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A Solar Trolling Battery System for an Electric Outboard...?

Hi Vaughn,

Powering an inflatable with an electric motor…. One thing to keep in mind—the battery system really is the ‘motor’ and the type of system and quality of the batteries, along with the charging system, will determine the length of trolling time.

Firstly, a 12’ inflatable, like the Avon/Achilles type, does not have an efficient motion through water. If you have ever tried to row one of these vessels you will find the have no ‘carry’—no forward motion after the stroke of the oars. Moving, even at a trolling speed, will require more ‘juice’ for the electric motor. One way to overcome this is to place on board a bigger battery system set up in parallel mode—i.e. 2 batteries hooked up in parallel. At this point something like a pair of Gel Cell (calcium type, not lead acid type) as they have an ‘at rest’ voltage, after proper charging, of 13.8 to 14.2 volts. This is much higher than a lead acid type which after a good charge will have an ‘at rest’ voltage of 12.4 to 12.7 volts. The ‘strapping’ between the batteries should be thick cables. The minus cable to the motor should be hooked to one battery of the pair, while the plus motor cable goes to the other battery. This will effect a stable even ‘pull’ from the battery system while the motor is running.

As to a solar cell “charging” the battery system while in use… Your boat can’t carry enough solar cells—big enough—to do the deed (maybe someday—solar panel efficiency has gone from 7% in the mid 80’s to about 16% today). A better way is to ‘starve off’ battery demise. Look for an efficient VOLTAGE solar cell—not a solar cell that delivers a lot of amperes and hook it up to the unused plus and minus of each battery (meaning opposite the motor cables). You can put Ohm’s Law to use by keeping the battery voltage as high as possible (Gel Cells) and by pumping into the batteries a decently high voltage from the solar cell while underway—say 16 to 18+ volts. Remember, this solar cell must have diodes to prevent reverse flow of electrons or the batteries that will ‘cook’ the panel. Ohm’s Law says that the higher voltage equals less amperes drawn. As your battery system looses voltage, more amperes rush to the motor like a ‘ crash of rhinoceroses’ or a ‘knot of toads’ or a ‘shoal of bass’ and the battery system losses power--faster and faster--as voltage drops.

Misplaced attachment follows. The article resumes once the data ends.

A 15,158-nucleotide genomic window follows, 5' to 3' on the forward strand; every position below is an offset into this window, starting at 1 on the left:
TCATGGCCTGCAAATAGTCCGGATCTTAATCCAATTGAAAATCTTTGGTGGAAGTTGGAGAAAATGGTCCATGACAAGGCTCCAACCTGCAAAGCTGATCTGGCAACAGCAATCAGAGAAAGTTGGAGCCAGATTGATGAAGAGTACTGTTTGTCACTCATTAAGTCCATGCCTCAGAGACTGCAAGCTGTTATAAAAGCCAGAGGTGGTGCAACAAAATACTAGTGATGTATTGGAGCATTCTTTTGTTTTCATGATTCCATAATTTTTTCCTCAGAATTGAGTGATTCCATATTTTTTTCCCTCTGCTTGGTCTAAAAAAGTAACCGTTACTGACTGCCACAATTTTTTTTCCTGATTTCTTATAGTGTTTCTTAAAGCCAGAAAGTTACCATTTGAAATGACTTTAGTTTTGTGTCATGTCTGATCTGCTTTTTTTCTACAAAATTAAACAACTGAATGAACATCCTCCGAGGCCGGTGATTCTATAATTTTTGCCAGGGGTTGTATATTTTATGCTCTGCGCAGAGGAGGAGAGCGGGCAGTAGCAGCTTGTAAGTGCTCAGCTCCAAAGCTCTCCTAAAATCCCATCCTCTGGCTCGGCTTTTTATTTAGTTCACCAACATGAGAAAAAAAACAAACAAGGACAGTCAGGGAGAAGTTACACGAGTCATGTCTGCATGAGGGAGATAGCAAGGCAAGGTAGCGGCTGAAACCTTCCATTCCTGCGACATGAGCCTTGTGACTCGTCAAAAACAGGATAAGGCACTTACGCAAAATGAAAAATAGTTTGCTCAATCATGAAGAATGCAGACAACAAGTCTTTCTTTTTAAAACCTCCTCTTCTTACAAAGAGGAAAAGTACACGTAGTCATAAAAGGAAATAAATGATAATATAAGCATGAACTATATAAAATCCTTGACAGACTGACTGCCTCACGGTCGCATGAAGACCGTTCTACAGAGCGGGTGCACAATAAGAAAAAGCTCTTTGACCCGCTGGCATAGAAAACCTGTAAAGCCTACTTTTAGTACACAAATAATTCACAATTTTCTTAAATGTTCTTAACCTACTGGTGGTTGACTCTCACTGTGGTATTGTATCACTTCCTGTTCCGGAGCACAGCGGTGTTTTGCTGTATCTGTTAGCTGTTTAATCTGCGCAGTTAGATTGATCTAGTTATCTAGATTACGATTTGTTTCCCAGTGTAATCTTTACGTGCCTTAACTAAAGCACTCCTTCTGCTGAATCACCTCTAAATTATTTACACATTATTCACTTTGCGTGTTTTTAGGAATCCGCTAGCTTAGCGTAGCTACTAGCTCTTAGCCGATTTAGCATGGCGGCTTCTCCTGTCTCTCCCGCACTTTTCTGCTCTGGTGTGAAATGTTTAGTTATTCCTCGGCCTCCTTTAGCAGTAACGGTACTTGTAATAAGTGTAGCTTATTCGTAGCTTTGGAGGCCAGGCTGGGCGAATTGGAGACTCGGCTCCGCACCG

The last part of a good battery motor system is to have a proper charger. One should invest in a 3 or 4 stage charging system to properly get the batteries up to full capacity. These chargers take a low battery and hit it first with a relatively high voltage. Then, after 20 minutes or so, they lower voltage and begin to push in amperes. As the battery nears it’s topping off point, about 15% below capacity, the charger backs off again and trickles in the last of the amps. Now you have a full capacity charge on the system and are ready to go again—but the next day--as this takes time and will need to be done overnight.

Sounds like one could have as much fun as a 'pod of whales' after setting up a trolling system like the above. Let us know your progress and experiences.

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